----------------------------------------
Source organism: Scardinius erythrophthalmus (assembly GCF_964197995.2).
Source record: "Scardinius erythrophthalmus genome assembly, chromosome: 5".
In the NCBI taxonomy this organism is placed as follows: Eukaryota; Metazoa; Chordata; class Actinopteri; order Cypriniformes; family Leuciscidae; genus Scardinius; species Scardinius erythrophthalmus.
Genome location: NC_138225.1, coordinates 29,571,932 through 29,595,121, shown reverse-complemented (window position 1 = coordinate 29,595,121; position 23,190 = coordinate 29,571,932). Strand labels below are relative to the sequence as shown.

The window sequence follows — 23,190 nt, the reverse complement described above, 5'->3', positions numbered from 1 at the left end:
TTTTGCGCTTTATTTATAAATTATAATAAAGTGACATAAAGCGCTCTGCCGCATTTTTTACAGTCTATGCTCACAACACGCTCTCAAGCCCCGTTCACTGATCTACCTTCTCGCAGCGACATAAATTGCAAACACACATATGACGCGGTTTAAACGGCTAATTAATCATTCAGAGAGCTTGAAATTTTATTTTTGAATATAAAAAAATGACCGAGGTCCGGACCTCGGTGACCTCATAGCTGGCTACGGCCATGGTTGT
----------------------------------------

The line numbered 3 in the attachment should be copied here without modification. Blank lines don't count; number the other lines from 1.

In the NCBI taxonomy this organism is placed as follows: Eukaryota; Metazoa; Chordata; class Actinopteri; order Cypriniformes; family Leuciscidae; genus Scardinius; species Scardinius erythrophthalmus.